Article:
or we could think of it as our government agreeing to help out in france or somewhere when there is a natural disaster. We would then be entering someone elses domain, and the extent and nature of our help in that case would respect our own laws and rules and also respect and be limited by the rules and customs of that other country where we would be working as a guest.

    I think this would be the proper and actually Confessional way to look at things. the answers are ALL there in our Confessions. But they are there in a way that resists proof texting or word searches.

  20. @fws #174

    To extend my thought. say we as a government go to do mercy in a country that is under sharia law. We would expect that law as long as we participated in no harm. We would simply decline to participate in the chopping off of a hand for theft, or to participate in projects that would maybe not treat women as they should be treated. Maybe we would refrain from evangelizing even. I am not persuaded it is always wrong to sever evangelism from mercy work. In a wide area disaster like katrina , Lutheran relieve can better coordinate the use of sanctuaries converted to sleep facilities etc and I am not sure in that case that we need to require the recipients to attend a sermon.

    The american equivalent would be to cooperate with the ELCA, respect their law-is-gospel views on homosexuality etc, depending upon the work needing done.

    Maybe I am saying that this is situational in a way none of our Old Adams really likes. At the same time there is a definite Confessional framework called Two Kingdoms , which is really simply another form of Law and Gospel, that needs to guide us.

  21. @helen #177

    I don’t follow you helen.

    The chinese government mandates abortion. I am not sure it would be sinful for the LCMS to cooperate with the Chinese government to do disaster flood relieve in China because that is so.

    Therefore I am not sure it would be good to issue a blanket assertion that it would be sinful to cooperate with the ELCA because they support not mandatory abortion but legalized abortion.

  22. No offense, fws. Yes, I do.
    I used that picture (taken at HT, San Antonio 😉 because people describing me are more likely to mention my braid than my face, (which is unremarkable). 🙂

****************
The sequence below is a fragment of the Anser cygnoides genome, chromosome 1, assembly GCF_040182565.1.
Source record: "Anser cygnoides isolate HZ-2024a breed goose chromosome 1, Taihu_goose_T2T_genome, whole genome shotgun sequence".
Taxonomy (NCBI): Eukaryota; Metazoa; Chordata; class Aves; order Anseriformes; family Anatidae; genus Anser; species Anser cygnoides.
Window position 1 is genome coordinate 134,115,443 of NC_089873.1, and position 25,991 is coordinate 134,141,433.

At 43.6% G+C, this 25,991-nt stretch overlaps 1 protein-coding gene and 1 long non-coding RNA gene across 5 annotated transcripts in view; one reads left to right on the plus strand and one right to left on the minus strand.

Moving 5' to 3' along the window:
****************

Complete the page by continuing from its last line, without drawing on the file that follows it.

@fws #178
    Therefore I am not sure it would be good to issue a blanket assertion that it would be sinful to cooperate with the ELCA because they support not mandatory abortion but legalized abortion.

    I don’t think we should cooperate with elca at all, because it confuses people as to our own belief on various matters (beginning with the authority and veracity of Scripture; all else follows). The general public is confused enough already!
    A joint benefits plan would mean that lcms was also paying for elective abortion and it would be available to our own church workers. Not the way, IMHO!
    YMMV!

    Doing disaster flood relief anywhere is not a blanket approval of all their government does.
    [If it were, we would have stayed out of Haiti and many other places.]

  23. Rev. Paul T. McCain :We are not actively in partnership with the ELCA to get rid of malaria, Rick Strickert aka “Carl Vehse.”
    But you knew that.

    Did he know that? I didn’t know that. I had been under the assumption all this time that it was a deal between the ELCA, LCMS and Ted Turner.

  24. @Timothy C. Schenks #181 : “Did he know that?”

    Yes I knew that, as I indicated in a July 6, 2011, BJS post.

    My posts #138, #139, and #141 above explained that the XXCA still is connected to the LCMS through our mutual association in the LWR, which is one of the partners in the LMI.